Front Range

Site Specific

 

The Taxi development is expanding—again. And months before any dirt moves for the newest building, space is already at a premium.

 

February 2012

 

Forget the real estate adage “location, location, location.” Tucked in the growing River North district between the South Platte River and the railroad tracks that stretch north from downtown, Taxi, a mixed-use development, is out of the way, even isolated. And yet the 10-year-old complex—comprised of the popular Fuel Cafe, an early childhood education center, dozens of small businesses, and 44 residential units—is bustling. 

This spring, Taxi’s owner and longtime Denver developer Mickey Zeppelin will break ground on Drive, the latest building on the 20-acre site. Despite the undulating economy, there’s already a waiting list to lease office space in the four-story, nearly 40,000-square-foot Drive. (A second Drive building will eventually open in the already at-capacity complex.) Zeppelin’s secret? He didn’t focus on location. “I wasn’t really trying to gentrify [River North],” he says. “I was more interested in attracting a gritty mix of companies and entrepreneurs that would free people up to be creative.”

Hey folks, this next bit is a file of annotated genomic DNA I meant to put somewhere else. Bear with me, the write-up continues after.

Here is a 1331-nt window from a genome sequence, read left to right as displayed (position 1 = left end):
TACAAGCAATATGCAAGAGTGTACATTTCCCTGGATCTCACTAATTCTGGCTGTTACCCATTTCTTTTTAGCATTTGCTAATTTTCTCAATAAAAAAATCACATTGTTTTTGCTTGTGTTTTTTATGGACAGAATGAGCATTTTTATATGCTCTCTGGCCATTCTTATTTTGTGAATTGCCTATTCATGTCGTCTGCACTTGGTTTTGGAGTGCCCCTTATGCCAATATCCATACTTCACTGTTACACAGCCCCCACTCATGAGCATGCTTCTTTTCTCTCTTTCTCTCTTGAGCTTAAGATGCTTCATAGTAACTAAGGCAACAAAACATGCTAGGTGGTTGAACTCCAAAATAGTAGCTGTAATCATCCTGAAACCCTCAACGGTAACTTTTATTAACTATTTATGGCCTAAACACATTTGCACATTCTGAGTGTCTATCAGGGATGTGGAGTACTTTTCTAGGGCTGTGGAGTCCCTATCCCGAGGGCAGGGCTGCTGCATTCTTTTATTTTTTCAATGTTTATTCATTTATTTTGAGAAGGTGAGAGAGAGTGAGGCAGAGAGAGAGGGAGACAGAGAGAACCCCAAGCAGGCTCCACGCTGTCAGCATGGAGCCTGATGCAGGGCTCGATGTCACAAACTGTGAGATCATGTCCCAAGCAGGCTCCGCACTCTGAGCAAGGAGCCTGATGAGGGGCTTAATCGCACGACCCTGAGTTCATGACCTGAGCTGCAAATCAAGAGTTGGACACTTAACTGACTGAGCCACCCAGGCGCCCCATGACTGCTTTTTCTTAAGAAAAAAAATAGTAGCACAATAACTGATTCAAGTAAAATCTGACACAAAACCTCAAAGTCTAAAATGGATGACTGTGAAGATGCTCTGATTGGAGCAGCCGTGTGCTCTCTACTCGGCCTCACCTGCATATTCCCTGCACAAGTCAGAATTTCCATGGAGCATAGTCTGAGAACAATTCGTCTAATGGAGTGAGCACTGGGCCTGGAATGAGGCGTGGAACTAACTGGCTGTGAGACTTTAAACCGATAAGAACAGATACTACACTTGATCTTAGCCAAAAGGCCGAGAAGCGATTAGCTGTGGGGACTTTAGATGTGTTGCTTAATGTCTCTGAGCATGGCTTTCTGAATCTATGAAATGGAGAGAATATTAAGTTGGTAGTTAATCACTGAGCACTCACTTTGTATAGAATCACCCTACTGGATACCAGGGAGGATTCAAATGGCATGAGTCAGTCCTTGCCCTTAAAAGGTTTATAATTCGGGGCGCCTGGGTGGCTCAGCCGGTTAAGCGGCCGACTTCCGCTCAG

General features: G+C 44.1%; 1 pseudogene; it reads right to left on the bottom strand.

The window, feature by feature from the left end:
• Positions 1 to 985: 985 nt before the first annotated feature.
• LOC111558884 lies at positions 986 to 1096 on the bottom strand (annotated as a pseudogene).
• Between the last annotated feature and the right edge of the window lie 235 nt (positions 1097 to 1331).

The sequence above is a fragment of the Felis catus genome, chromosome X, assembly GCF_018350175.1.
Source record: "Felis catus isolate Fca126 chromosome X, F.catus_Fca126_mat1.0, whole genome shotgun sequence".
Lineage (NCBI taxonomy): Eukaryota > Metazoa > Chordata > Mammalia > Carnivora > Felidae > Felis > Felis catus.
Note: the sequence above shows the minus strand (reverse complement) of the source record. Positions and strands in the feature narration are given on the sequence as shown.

SAVVY STRATEGY

 A few of the concepts behind Taxi’s continued success.

Say what? Input from tenants is welcome as soon as they sign a lease. “We have a broad idea of how everything works,” says daily operations manager and Mickey’s son, Kyle Zeppelin, “but we get the tenants involved at an early stage by providing open plans that let them build out their spaces however they like.”

Love Thy Neighbor Long, open hallways (Mickey calls them “main streets”) with comfortable seating, shared kitchens, conference rooms, and video monitors are designed to encourage “accidental collaborations” between tenants. “I wanted a place that stimulates innovation,” Mickey says, “through chance meetings with new people who you might end up working with.”

Connecting the Dots A separate project (still in the fund-raising stage) aims to transform the land opposite Taxi into a park; the proposal calls for an ornate pedestrian bridge across the South Platte River, which would make Taxi more accessible to the arts-driven population of the maturing River North neighborhood.